David Sullivan’s (The New Blue) Exciting Cinema was ostensibly created as another platform in which to promote Mary Millington's appearance in COME PLAY WITH ME. This latter issue - from February 1978 - shows Mary posing next to her Mercedes-Benz.

MADE by Rolvale and distributed by Tigon, COME PLAY WITH ME features - rather than stars - Britain's favourite 1970's sexpot, Mary Millington. Born into unmarried parents, and suffering low-esteem during her formative years, bisexual Millington committed suicide in 1979 at the age of 33. Described by the Sunday Mirror's Colin Wills as the "Tooting Marilyn Monroe," Mary became an uninhibited performer for a host of magazine shoots - including her lover David Sullivan's Playbirds and Whitehouse - and the modelling funded her beloved Mother's cancer treatment. On the printed page and on screen, the 4'11" stilted non-actress clearly enjoyed sex, rejoiced in the naked form and loved being the centre of attention. Mary was also a high-class call girl, and her list of 'conquests' allegedly included Harold Wilson. Enjoying her celebrity status and lavish home, Millington's shrewd public image shrouded her private "little girl lost" demeanor, a savage contrast that determined a fall as swift as her rise.

Latterly Mary suffered from depression, kleptomania and cocaine abuse, becoming increasingly isolated and frazzled following the death of her mother in 1976. After this event, Millington's bizarre level of morbidity included taking a Mortician course, and she even considered opening a funeral home. Mary was also a long-standing campaigner against censorship, having a disregard for authority that was fueled by repeated raids of her sex shop by the Obscene Publications Squad, and pressure from the Inland Revenue. Even an amateur psychologist can see the cracks: rejected by her father at birth, and with such a gulf between the public and real Mary, the need for value to offset her emptiness was recognised by money (she once proclaimed that cashing up at her sex shops was more gratifying than any carnal activity). As Julian Upton states in Fallen Stars: Tragic Lives and Lost Careers, Millington's films "...will never stand up, but her life story is a cautionary tale with a timeless significance."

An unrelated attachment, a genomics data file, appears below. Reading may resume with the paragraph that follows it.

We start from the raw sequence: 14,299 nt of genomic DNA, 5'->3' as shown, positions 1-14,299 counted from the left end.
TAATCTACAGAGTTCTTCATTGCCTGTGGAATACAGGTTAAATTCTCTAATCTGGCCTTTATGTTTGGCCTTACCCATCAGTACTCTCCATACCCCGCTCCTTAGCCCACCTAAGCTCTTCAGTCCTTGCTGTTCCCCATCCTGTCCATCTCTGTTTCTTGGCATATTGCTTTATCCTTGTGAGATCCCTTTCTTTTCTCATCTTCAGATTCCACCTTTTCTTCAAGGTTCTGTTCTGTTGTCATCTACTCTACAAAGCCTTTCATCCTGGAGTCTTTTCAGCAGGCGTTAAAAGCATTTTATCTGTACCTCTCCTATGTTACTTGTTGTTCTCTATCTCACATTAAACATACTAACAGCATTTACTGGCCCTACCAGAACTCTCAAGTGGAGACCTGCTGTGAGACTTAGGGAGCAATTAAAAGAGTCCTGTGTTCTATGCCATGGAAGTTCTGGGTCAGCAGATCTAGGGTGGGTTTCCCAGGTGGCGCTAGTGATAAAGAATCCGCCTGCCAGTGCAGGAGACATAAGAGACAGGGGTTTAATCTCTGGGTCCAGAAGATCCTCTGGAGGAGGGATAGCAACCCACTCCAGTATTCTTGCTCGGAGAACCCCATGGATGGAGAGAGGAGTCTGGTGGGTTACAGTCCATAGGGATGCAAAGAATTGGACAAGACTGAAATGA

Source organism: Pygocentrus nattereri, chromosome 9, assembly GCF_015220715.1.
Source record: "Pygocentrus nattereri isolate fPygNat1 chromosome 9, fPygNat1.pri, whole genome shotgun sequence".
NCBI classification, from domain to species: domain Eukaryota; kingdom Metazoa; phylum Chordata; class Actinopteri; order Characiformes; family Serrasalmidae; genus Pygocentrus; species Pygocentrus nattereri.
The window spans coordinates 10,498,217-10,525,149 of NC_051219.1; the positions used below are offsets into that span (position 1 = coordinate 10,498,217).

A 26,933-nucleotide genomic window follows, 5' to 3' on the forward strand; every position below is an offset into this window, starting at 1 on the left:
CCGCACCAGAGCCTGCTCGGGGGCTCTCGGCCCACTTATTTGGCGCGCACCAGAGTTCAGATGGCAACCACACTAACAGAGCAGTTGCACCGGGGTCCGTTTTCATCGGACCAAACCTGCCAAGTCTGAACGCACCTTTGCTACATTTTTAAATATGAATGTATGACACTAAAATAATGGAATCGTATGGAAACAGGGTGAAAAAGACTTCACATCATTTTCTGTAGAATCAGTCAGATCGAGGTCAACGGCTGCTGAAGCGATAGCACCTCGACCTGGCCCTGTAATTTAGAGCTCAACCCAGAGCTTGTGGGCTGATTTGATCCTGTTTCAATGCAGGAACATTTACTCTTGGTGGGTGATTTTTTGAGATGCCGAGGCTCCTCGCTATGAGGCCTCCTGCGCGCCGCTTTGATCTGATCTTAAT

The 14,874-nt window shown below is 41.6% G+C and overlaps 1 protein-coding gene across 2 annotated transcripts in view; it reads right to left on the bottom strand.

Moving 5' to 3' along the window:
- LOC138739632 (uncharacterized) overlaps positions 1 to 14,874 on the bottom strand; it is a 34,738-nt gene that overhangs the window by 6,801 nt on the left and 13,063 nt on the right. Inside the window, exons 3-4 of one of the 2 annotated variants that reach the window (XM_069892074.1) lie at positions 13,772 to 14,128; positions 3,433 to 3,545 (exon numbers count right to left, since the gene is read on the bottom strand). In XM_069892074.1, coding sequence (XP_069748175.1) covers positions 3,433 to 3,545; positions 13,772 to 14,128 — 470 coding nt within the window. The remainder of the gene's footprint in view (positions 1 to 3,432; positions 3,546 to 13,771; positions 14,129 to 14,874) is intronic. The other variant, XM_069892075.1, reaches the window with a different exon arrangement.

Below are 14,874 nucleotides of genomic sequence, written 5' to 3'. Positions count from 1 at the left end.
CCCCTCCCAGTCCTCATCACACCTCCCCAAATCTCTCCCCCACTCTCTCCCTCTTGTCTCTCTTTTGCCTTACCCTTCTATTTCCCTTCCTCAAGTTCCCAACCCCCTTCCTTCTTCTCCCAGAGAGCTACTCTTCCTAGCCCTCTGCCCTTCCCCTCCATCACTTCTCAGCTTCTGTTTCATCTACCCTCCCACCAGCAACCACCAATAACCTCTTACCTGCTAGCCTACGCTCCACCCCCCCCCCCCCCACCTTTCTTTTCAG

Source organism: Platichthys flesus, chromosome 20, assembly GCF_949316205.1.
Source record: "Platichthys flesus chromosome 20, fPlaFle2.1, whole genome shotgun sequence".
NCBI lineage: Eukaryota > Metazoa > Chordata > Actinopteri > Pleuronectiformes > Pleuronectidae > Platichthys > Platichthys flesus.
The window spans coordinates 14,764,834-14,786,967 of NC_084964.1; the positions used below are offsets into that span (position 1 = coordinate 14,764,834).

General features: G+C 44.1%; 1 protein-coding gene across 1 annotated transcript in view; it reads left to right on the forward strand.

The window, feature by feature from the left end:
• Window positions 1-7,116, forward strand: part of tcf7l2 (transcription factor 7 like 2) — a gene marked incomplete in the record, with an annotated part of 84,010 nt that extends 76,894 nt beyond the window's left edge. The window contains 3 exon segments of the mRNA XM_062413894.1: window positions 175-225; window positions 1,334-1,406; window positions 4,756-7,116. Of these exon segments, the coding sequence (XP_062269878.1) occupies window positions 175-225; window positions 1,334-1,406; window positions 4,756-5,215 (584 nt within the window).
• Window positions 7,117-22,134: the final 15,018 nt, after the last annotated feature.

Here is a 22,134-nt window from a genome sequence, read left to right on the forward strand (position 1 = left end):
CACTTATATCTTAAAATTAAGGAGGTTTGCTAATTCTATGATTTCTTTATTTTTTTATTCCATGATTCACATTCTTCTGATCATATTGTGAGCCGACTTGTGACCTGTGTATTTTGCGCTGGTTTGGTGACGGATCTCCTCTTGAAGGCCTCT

The cover to Odeon's 2010 DVD. The disc also includes a 1975 8mm short made by George Harrison Marks and featuring Mary Millington - SEX IS MY BUSINESS - and publicist John M. East's dubious 1980 documentary MARY MILLINGTON'S TRUE BLUE CONFESSIONS.

An atrocious, star-studded sex comedy set in a health farm, COME PLAY WITH ME amazingly broke box office records throughout the UK and went on to become one of the most profitable movies of the decade, strongly sold by the image of Millington - who only appears briefly in a nurses' uniform. The film tells of Cornelius Clapworthy (George Harrison Marks, also director/writer) and Maurice Kelly (Alfie Bass), two elderly forgers flooding the UK with fake £20 banknotes. On the run from gangster boss Slasher (Ronald Fraser) and government official Podsnap (Ken Parry), the pair pretend to be musicians, hiding out at a struggling Scottish B&B run by Lady Bovington (Irene Handl). When Bovington’s choreographer nephew Rodney (Jerry Lorden) arrives with his troupe of dancing girls business picks up, as the females - vaguely under the leadership of Rena (Suzy Mandel) - decide to help out by dressing up as nurses and re-opening the Manor as a brothel, complete with topless massages and the full treatment.

COME PLAY WITH ME gestated from an old Marks script bullishly pushed into production by Sullivan, who at this point was keen to produce movies. By 1976 "glamour" photographer/publisher Marks had endured two obscenity trials and seen his business empire go into receivership, but initially this team-up between the British porn kings seemed amicable, especially when Sullivan gave Marks a £120,000 budget without reading the full script. When footage was shown to the producer - a tired mix of music hall and veteran performers fluffing their lines or blankly gazing into camera - Sullivan was horrified, and extra filming took place at the Mayfair Burlesque Club and his own sauna in Croydon (plus extensive scenes on and around Brighton Pier). Sullivan also ordered shooting of additional hardcore sequences for the continental version, but the strong cut was never sold and was only screened once by mistake in North London. But the damage had been done; furious at the inclusion of blue material, Handl, Bass and Fraser all made complaints to Equity. This was all priceless publicity for a film which stands as one of the most bafflingly popular motion pictures in history, a triumph of marketing over content.